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Tennessee Must Run Joshua Dobbs to Win

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He's not going to throw the Vols to victories.

Randy Sartin-USA TODAY Sports

If it wasn't clear before now, Joshua Dobbs is not a great passer. Through three games, two of them against non-Power 5 competition, Dobbs has completed 60% of his passes for 6.5 yards per attempt. Neither of those figures is particularly awe-inspiring, and they're right in line with what he did a year ago. His completion percentage was slightly lower at 59.6% in 2015, while his YPA rate was slightly higher at 6.7.

The Volunteer offense struggled for long stretches against App State and Ohio in particular, and it was fairly clear that the coaches didn't want him running much in those games. It makes sense; there is no point in the quarterback taking a bunch of hits in non-conference guarantee games. However, it also exposed the fact that UT's offense is pretty poor without him running it much.

To the point, I looked at Tennessee's drives and noted whether Dobbs carried the ball at least twice or not. He just had to have two carries. They didn't have to be good runs, or even called runs, as I counted scrambles in as run plays. He just had to have two runs, not counting sacks as runs. I also tossed out garbage time drives, run-out-the-clock drives at the ends of halves, and a couple of one-play drives where Dobbs couldn't possibly have carried it twice because they were one-play drives.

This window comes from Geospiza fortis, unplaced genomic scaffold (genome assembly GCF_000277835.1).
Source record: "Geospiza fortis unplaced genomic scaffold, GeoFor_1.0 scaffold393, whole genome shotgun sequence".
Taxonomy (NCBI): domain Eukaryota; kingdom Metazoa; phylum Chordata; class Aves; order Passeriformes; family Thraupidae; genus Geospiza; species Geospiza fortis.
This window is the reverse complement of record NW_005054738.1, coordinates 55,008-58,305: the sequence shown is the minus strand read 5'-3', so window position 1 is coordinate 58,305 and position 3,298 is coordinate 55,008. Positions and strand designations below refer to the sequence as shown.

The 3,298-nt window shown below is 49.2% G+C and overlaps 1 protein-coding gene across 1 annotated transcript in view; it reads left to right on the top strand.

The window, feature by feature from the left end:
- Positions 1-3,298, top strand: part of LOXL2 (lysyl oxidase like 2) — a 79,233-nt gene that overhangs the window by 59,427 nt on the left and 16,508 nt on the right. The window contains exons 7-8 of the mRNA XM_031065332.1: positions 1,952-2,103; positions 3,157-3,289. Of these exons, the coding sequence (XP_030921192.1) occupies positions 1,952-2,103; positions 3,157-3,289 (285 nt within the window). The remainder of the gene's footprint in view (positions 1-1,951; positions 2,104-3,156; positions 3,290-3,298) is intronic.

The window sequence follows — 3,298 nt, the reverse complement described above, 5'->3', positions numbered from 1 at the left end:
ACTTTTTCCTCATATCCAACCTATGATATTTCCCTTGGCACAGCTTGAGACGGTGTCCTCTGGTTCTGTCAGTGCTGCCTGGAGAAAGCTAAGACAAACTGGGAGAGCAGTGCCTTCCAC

Here was the result:

Dobbs 2 Carries? Drives TD FGA Punts/TOs Points per Drive
Yes 5 4 0 1 5.6
No 29 5 5 19 1.5

Tennessee is scoring touchdowns 80% of the time in 2016 when Dobbs carries twice on a drive. These aren't gimme touchdown drives either, as all of them were more than 50 yards long.

In fact, two of the drives with field goal attempts when Dobbs didn't carry the ball twice came when the Vols got the ball inside the Virginia Tech 30-yard line. They gained a total of one yard on those two drives before kicking, by the way. In addition, one of the touchdown drives in the "No" category ended with Dobbs rushing for a 27-yard touchdown.

That's just the outcomes, though. What about simple yards per play?

Dobbs 2 Carries? Plays Yards Yards per Play
Yes 38 269 7.1
No 147 707 4.8

Dobbs being enough of a threat to run that he actually does run at least twice opens up the offense enough that it makes for a 2.3 yards per play difference. I know the Tennessee coaches know that Dobbs running the ball makes a difference. Eight of Dobbs's nine pre-garbage time carries against Ohio came in the second half. They tried not having him run the ball to keep the hits off for a couple of quarters, but it only resulted in a 14-12 halftime lead. Needing to avoid a horrendous upset, they had Dobbs run a lot more after the break. It worked.

Florida hasn't exactly played a murderer's row yet, but its passing defense appears to be one of the best in the country. Combine that with the awfully shaky play from the Tennessee offensive line—UT is tied for 84th nationally with seven sacks allowed—and it doesn't look likely that Dobbs will have much success throwing the ball on Saturday.

If there ever was a time to get Dobbs moving on the ground, this weekend is it. If we still see any reluctance from the Volunteer offensive staff to have him carry the ball, the Gators' win streak will certainly extend to 12.